City stepped up when ice storm hit
BY BRIAN BARBER World Staff Writer
Sunday, December 07, 2008
12/07/12 at 1:09 PM
With thousands of Tulsa residences unable to have electricity restored following last year's crippling ice storm, the city stepped in with a program that has since been replicated elsewhere.
Mayor Kathy Taylor's "Operation Power Up!" was designed to help homeowners who had weatherhead damage or debris on power lines that prevented them from being returned to service.
The weatherhead is the weatherproofed conduit where above-ground electrical wiring enters a house.
"Utility crews were working round-the-clock to get everyone's lives back to normal," Taylor said. "But we recognized that the city had to take action or some people were going to be left behind."
The city set up a hot line to take calls from residents who needed help.
Volunteers and firefighters also canvassed the city assessing damage, cleaning up around power lines and making contact with residents.
A centralized station was established at Expo Square, where contractors could gather supplies and permits needed and pick up work orders.
The electricians were paid $500 per home by the city to fix damaged meters. City officials made the expense part of the reimbursement it filed for with the Federal Emergency Management Agency.
By the time the job was done, Operation Power Up! brought electrical service back to 2,844 homes — more than half of the 4,762 homes for which storm-related repair permits were issued.
The balance of the residences were able to schedule work to be done privately.
Jack Page, the city's director of development services, implemented the operation and said it now serves as a model for other municipalities. It was used in the aftermath of a Cleveland, Ohio, ice storm earlier this year.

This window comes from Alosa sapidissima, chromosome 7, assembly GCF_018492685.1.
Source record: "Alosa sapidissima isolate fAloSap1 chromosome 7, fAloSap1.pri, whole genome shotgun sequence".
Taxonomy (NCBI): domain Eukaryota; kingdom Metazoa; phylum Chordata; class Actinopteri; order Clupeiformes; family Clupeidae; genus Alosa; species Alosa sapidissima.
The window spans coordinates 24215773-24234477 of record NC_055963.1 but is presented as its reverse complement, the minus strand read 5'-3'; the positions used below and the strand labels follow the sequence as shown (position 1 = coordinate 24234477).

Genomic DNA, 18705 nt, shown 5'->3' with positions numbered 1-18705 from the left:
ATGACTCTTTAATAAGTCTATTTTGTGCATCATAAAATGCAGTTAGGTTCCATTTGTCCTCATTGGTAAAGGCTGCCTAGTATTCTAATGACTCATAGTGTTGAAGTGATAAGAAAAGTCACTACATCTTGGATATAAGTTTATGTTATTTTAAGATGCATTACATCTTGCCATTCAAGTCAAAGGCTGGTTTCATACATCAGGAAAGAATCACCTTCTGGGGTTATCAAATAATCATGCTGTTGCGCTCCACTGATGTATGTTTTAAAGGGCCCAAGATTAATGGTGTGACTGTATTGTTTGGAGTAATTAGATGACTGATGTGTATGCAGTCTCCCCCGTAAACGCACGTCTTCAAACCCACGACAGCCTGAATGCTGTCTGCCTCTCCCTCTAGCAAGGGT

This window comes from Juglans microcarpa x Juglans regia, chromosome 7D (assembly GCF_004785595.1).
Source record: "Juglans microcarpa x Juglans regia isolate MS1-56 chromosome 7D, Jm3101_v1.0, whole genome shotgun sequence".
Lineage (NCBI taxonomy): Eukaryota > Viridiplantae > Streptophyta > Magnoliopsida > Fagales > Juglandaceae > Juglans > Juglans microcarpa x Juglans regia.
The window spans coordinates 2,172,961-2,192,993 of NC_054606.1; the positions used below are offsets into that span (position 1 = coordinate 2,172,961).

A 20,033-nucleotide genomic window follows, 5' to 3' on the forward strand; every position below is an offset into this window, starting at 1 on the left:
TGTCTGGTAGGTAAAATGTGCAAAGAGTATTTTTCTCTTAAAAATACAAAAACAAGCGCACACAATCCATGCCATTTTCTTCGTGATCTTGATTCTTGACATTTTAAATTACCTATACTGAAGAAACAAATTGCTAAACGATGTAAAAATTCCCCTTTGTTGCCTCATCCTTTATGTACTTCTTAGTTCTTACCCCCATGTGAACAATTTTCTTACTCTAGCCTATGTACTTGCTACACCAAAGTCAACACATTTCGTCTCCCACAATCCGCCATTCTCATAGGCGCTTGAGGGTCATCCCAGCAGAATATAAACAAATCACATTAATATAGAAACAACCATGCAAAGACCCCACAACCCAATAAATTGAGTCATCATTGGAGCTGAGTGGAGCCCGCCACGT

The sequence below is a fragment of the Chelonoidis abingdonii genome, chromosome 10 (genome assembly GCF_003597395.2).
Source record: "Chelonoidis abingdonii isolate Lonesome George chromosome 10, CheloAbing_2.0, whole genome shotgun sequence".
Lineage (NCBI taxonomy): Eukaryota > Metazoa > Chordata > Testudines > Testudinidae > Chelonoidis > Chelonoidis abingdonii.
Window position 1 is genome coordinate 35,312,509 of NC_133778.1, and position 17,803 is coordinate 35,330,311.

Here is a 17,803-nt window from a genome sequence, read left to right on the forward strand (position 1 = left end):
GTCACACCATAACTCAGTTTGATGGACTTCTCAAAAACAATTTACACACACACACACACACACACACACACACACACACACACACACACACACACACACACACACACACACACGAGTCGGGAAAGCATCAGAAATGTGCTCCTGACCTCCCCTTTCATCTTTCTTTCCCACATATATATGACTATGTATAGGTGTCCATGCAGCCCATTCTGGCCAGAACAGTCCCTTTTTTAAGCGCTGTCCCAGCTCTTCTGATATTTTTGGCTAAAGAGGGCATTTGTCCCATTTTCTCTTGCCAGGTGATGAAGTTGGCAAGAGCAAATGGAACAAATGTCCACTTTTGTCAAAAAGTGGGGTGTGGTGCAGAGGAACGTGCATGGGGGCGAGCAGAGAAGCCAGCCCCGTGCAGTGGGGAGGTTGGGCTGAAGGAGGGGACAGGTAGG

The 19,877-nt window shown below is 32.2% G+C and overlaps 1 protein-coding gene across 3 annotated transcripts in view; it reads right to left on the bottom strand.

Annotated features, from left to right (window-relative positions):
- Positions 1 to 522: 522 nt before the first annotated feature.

"If this hadn't been done, there would have been a lot of chaos," he said, "and I think there probably would have been some injuries or loss of life from people trying to do this work themselves."
It also kept people from paying for repairs out of their own pockets, Page said.
"People were already struggling with a lot of unexpected expenses from the ice storm to have to take this on, as well," he said.
Taylor said the city also wanted to protect residents from the potential for price-gouging.
"We didn't want situations where the people who could pay exorbitant amounts of money were taken care of first," she said. "We didn't want people to profit from someone else's disaster."
Taylor said if residents had been left to fend for themselves, it would have taken months for some to come up with the repair money and schedule the work.
"The city couldn't turn a blind eye to that," she said.
Brian Barber 581-8322
Volunteer Melissa Chenault ties yellow tape to the porch to notify utility crews of electrical line damage as Tulsa firefighter Josh Rutledge leaves a notice at a home in east Tulsa on Dec. 16, 2007. They were among the city workers and volunteers who went house-to-house, identifying homes in need as part of the mayor's "Operation Power Up!" program. MICHAEL WYKE / Tulsa World file